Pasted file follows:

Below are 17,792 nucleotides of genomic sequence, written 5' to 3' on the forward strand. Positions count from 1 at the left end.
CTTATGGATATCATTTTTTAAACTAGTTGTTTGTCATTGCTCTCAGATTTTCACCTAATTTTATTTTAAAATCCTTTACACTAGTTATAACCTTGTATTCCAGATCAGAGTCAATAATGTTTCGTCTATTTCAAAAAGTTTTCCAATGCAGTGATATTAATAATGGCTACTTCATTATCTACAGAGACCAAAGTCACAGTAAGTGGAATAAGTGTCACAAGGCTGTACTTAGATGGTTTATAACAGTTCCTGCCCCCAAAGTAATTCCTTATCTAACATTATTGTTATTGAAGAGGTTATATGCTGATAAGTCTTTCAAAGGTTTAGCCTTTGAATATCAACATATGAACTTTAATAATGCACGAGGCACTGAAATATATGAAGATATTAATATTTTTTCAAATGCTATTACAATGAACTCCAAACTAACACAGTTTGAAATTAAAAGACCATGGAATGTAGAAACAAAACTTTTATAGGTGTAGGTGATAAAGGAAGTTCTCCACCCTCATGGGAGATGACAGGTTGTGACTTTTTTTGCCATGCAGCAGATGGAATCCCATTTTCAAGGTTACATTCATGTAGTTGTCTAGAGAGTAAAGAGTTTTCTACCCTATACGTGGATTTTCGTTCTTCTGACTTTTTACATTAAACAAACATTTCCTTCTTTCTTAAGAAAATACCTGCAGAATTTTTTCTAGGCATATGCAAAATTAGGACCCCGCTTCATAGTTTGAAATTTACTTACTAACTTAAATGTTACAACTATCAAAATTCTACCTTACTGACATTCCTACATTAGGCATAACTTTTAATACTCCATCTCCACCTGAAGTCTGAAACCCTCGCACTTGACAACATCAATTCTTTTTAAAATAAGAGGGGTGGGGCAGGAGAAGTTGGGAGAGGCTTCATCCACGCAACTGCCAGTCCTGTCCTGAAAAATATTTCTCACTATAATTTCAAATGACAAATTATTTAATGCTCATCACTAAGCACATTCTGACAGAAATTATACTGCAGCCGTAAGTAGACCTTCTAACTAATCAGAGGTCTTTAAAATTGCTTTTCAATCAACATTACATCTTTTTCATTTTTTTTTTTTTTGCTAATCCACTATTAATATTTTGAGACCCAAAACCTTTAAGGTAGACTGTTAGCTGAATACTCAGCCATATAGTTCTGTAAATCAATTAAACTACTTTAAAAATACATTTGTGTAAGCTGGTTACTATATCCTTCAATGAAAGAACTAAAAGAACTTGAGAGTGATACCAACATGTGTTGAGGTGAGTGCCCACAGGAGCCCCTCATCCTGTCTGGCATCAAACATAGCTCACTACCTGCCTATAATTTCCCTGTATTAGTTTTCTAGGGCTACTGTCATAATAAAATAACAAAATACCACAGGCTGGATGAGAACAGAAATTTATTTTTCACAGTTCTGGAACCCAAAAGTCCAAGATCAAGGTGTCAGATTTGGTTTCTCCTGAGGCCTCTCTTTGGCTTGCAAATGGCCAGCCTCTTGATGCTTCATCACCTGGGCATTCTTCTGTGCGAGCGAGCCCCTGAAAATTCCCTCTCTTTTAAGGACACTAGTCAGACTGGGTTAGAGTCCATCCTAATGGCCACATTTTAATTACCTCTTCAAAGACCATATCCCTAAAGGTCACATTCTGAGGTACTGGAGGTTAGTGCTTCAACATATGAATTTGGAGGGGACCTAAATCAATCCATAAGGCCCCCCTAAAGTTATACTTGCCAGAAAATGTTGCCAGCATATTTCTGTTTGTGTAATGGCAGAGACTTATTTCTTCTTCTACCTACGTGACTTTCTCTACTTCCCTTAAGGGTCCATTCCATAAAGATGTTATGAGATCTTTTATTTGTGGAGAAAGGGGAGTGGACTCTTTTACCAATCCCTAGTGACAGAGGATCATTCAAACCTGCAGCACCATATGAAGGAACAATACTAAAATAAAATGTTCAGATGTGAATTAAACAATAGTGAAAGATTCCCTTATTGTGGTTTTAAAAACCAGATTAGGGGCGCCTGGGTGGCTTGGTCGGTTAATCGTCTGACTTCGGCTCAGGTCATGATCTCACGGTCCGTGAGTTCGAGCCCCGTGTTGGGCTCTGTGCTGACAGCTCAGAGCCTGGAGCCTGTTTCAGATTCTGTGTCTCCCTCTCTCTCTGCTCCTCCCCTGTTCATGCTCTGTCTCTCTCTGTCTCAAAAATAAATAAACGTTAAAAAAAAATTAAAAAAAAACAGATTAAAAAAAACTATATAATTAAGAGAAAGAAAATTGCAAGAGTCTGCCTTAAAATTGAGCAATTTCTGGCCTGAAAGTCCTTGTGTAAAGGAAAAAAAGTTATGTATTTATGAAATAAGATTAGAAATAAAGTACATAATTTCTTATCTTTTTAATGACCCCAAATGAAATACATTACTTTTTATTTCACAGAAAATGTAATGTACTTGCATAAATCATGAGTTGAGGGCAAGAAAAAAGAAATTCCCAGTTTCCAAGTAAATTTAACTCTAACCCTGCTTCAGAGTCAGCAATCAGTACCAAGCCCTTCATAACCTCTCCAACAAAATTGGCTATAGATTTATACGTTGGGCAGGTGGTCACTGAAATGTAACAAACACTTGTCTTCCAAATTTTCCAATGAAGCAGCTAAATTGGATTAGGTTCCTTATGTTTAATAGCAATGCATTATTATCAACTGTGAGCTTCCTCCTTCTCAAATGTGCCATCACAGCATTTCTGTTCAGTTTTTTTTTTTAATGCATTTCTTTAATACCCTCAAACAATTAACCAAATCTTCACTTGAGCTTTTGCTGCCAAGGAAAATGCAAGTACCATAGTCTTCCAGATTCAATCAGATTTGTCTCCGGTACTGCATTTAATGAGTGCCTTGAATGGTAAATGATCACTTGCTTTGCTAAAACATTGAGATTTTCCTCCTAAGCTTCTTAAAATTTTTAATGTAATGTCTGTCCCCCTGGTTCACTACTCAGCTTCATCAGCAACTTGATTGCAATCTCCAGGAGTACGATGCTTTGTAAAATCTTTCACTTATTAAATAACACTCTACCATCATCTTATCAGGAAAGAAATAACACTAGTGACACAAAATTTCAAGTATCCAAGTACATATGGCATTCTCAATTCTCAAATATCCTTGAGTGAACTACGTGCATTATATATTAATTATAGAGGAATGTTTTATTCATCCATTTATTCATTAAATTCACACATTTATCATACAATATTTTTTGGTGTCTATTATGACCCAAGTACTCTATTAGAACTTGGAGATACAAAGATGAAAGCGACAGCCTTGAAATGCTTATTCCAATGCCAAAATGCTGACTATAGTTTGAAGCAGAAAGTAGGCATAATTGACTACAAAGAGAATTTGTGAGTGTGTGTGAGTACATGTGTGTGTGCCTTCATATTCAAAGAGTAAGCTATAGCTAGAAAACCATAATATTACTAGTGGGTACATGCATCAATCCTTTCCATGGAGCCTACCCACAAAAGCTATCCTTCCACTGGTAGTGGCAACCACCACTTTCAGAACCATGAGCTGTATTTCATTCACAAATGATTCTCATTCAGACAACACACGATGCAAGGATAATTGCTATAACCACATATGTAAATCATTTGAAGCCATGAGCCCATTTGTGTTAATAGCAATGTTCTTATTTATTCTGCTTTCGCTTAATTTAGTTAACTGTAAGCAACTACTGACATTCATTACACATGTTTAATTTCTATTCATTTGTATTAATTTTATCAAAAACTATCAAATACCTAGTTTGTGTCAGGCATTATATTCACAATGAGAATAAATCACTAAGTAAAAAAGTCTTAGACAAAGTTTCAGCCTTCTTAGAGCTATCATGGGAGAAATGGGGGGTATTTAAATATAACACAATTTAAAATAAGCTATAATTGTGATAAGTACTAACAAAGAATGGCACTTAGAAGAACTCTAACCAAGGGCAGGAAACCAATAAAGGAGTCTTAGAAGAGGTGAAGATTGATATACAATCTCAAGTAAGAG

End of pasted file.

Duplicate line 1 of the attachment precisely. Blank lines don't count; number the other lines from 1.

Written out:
Below are 17,792 nucleotides of genomic sequence, written 5' to 3' on the forward strand. Positions count from 1 at the left end.